Providers of adult care services unhappy with their star rating will be unable to appeal to an independent body against the judgement.
The Commission for Social Care Inspection has rejected calls from care home associations to allow independent scrutiny where it decides there are grounds to review a provider’s rating. Instead, under its new quality ratings system, national and regional quality boards will monitor the quality of inspections and ensure policies and procedures are followed by the CSCI’s internal reviews team.
The new system will see every service awarded a star rating – three meaning excellent, zero being poor – each time it receives a full inspection, with the first ratings published next spring.
Under the system, approved by the CSCI last week, ratings will only be reviewed if evidence includes factual inaccuracies or policies have not been followed.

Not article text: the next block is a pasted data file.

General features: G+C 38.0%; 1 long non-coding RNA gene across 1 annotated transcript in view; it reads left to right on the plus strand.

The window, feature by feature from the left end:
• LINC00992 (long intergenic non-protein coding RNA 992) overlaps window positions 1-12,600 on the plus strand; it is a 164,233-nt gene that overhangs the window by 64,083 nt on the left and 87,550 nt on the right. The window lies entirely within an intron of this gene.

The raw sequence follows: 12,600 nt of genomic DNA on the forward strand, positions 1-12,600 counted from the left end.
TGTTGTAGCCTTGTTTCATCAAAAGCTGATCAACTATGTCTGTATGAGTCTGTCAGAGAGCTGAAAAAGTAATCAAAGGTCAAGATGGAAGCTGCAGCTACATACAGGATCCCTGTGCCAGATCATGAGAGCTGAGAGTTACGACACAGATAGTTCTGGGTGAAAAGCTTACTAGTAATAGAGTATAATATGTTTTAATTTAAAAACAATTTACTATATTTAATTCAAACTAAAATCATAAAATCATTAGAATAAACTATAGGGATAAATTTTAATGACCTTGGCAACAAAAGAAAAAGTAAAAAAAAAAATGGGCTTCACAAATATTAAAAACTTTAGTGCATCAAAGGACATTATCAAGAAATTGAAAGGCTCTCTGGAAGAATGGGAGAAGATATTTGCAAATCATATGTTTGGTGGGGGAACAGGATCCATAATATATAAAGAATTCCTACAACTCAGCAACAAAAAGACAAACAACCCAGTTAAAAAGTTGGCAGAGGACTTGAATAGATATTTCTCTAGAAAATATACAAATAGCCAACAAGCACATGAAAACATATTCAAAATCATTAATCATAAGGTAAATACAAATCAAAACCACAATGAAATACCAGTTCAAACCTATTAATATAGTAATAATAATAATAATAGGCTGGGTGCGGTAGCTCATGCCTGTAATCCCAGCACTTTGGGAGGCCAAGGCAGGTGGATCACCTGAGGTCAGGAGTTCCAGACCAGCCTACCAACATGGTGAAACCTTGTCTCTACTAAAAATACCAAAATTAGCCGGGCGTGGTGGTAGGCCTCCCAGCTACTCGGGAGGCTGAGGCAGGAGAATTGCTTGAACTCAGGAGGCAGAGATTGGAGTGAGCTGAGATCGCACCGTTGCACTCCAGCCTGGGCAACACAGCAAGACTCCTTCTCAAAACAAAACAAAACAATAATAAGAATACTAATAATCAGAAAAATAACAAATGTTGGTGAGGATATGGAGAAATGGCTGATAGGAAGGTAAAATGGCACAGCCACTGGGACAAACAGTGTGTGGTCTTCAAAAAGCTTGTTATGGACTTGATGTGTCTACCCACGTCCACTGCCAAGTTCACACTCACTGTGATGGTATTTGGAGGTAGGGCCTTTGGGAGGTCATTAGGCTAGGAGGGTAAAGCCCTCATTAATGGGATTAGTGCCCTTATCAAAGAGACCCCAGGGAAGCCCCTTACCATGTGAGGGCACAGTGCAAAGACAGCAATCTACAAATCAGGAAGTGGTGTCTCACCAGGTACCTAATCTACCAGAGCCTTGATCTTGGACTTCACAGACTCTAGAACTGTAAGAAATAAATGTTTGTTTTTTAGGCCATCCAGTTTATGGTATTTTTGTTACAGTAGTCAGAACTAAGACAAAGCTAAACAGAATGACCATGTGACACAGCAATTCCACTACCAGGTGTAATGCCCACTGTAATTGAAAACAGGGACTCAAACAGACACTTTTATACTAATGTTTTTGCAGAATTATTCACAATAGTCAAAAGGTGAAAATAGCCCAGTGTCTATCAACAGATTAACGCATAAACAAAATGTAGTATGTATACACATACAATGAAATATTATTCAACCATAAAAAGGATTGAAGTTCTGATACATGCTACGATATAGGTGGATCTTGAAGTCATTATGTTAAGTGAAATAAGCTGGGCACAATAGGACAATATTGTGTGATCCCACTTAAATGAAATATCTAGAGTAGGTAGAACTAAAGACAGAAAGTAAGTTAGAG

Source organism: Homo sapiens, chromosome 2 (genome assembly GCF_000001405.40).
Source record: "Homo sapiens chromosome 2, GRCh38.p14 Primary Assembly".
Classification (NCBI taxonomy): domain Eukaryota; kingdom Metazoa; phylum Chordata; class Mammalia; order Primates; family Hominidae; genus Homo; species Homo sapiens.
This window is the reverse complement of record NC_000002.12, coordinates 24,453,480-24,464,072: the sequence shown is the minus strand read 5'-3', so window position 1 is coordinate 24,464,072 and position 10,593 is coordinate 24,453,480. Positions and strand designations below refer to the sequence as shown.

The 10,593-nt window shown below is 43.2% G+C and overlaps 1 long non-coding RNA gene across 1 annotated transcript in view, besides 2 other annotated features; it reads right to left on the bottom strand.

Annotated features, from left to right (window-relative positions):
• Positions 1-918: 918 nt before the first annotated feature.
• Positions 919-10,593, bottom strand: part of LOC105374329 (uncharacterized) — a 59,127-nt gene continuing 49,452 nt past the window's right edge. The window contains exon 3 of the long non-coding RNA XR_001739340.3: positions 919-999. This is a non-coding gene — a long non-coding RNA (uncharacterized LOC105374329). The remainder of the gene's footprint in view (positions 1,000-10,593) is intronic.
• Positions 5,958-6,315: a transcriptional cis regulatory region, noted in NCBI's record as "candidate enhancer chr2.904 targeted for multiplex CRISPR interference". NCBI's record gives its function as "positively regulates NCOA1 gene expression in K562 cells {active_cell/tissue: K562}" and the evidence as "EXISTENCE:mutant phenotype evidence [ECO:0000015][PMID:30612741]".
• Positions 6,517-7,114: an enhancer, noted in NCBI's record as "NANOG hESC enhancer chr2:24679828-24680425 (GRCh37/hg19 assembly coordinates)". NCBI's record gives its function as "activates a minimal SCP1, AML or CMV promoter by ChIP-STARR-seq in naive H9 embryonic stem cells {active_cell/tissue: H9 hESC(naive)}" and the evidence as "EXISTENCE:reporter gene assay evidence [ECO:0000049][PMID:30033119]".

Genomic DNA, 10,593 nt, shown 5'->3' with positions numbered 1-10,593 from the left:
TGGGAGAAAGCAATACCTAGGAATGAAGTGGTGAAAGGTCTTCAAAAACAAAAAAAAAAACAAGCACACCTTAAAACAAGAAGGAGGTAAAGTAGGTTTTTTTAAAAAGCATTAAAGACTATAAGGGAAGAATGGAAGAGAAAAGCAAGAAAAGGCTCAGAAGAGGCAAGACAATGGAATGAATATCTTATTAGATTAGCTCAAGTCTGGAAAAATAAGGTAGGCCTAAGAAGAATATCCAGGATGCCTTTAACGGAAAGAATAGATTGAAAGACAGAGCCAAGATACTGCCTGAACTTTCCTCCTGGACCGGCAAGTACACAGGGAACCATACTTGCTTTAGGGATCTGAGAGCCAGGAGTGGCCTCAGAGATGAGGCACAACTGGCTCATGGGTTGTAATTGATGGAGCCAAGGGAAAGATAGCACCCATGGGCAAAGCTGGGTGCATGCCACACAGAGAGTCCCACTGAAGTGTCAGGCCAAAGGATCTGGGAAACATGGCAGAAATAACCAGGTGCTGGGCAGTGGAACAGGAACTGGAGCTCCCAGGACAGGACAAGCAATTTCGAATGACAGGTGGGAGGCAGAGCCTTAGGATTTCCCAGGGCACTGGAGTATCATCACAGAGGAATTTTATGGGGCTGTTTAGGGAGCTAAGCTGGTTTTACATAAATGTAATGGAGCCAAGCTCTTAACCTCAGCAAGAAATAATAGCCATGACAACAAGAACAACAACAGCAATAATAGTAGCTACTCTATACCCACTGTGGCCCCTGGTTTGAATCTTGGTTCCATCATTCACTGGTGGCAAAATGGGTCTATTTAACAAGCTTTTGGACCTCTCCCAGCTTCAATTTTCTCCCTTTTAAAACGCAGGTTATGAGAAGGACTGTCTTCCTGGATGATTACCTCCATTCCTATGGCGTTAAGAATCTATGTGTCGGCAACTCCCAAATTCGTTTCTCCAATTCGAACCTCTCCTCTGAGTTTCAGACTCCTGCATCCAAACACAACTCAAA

In a joint statement, care home associations said independent scrutiny would have made the review process fairer.
The commission said involving independent scrutiny for all reviews would have been too expensive and created potential conflicts of interest.
Workforce: CSCI inspectors register discontent with changes
CSCI proposals on reviews to provide ratings